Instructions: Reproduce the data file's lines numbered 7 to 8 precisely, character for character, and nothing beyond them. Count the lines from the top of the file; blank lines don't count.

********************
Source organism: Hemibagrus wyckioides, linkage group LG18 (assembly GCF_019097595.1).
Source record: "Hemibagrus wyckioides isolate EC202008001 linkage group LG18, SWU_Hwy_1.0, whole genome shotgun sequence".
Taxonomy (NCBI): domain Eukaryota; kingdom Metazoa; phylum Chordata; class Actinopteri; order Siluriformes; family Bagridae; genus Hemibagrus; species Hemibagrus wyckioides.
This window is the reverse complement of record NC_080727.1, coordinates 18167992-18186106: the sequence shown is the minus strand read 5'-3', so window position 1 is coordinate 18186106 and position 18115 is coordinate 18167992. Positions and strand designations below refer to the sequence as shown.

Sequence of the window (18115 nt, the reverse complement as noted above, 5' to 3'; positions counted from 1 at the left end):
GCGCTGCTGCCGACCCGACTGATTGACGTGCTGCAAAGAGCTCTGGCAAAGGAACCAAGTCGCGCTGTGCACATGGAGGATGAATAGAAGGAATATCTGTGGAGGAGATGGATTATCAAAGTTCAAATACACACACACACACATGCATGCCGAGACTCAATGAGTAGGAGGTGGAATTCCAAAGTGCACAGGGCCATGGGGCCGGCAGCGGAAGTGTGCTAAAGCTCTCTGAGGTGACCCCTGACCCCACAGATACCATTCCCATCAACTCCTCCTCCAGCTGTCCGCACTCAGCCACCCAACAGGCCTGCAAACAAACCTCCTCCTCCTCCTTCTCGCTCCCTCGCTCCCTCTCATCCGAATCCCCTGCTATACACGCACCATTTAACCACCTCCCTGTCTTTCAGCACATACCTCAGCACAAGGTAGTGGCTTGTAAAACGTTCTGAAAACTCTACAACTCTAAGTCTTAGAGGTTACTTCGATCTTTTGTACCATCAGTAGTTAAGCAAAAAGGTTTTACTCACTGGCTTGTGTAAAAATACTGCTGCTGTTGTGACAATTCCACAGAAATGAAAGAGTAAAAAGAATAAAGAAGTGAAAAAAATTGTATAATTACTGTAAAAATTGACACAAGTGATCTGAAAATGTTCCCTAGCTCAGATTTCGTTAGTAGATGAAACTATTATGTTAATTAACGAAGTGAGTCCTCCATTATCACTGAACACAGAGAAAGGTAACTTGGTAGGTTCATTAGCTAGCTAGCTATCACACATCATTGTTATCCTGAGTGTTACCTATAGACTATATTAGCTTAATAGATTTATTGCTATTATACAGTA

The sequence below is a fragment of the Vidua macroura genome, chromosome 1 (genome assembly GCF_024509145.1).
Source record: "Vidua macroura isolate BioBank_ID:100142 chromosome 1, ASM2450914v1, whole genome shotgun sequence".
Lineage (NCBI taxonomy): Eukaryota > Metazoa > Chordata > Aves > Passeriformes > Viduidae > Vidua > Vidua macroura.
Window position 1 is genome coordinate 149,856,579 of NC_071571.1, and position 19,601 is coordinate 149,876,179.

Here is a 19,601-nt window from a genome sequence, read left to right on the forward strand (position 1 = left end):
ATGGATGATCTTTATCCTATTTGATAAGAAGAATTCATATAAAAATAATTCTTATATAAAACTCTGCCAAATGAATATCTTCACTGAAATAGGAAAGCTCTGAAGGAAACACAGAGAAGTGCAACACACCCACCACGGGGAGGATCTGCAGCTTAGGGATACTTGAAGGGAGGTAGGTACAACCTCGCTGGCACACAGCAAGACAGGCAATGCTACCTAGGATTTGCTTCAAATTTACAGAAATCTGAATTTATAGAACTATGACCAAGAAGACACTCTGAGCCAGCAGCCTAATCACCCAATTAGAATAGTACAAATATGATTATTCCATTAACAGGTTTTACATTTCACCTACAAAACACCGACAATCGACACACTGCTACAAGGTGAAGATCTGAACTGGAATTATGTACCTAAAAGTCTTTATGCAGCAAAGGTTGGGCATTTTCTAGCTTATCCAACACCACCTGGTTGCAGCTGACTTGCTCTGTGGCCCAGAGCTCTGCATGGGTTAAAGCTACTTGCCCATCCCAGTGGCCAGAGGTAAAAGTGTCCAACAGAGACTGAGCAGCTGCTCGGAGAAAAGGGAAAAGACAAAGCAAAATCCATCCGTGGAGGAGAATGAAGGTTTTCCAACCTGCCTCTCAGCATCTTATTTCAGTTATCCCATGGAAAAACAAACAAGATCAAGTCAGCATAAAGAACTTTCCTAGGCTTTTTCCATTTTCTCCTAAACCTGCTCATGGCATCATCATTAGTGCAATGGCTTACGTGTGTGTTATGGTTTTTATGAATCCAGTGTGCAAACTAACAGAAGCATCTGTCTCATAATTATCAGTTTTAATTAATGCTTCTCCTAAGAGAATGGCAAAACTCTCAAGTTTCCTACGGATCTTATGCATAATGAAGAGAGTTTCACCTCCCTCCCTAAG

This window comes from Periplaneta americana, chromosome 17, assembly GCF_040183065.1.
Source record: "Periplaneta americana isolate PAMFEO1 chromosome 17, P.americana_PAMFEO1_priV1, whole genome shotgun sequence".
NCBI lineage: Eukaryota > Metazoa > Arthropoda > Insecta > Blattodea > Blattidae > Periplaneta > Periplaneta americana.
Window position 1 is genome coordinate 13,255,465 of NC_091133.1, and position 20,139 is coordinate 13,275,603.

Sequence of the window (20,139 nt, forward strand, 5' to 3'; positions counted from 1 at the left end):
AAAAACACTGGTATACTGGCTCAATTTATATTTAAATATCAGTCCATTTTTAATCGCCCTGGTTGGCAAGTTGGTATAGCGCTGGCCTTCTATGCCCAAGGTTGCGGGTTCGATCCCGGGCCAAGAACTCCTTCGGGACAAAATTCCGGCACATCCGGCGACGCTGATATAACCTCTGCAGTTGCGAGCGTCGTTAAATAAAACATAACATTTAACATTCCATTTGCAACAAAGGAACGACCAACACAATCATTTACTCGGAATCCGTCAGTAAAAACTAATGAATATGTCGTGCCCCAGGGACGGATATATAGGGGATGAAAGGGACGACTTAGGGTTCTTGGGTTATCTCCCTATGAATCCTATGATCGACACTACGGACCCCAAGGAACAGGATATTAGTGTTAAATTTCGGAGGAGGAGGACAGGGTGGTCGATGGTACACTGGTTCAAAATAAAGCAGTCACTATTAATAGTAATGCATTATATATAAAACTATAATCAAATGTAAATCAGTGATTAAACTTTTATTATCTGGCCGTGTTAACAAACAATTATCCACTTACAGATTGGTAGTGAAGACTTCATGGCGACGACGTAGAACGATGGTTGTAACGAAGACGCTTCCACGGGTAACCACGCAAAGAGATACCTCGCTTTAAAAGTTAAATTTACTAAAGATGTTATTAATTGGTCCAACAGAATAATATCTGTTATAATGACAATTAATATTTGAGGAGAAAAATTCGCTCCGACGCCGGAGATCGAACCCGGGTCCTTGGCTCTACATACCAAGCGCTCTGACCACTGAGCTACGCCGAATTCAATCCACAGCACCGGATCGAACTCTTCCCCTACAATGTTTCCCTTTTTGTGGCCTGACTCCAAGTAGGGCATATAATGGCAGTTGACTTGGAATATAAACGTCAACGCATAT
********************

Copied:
The sequence below is a fragment of the Vidua macroura genome, chromosome 1 (genome assembly GCF_024509145.1).
Source record: "Vidua macroura isolate BioBank_ID:100142 chromosome 1, ASM2450914v1, whole genome shotgun sequence".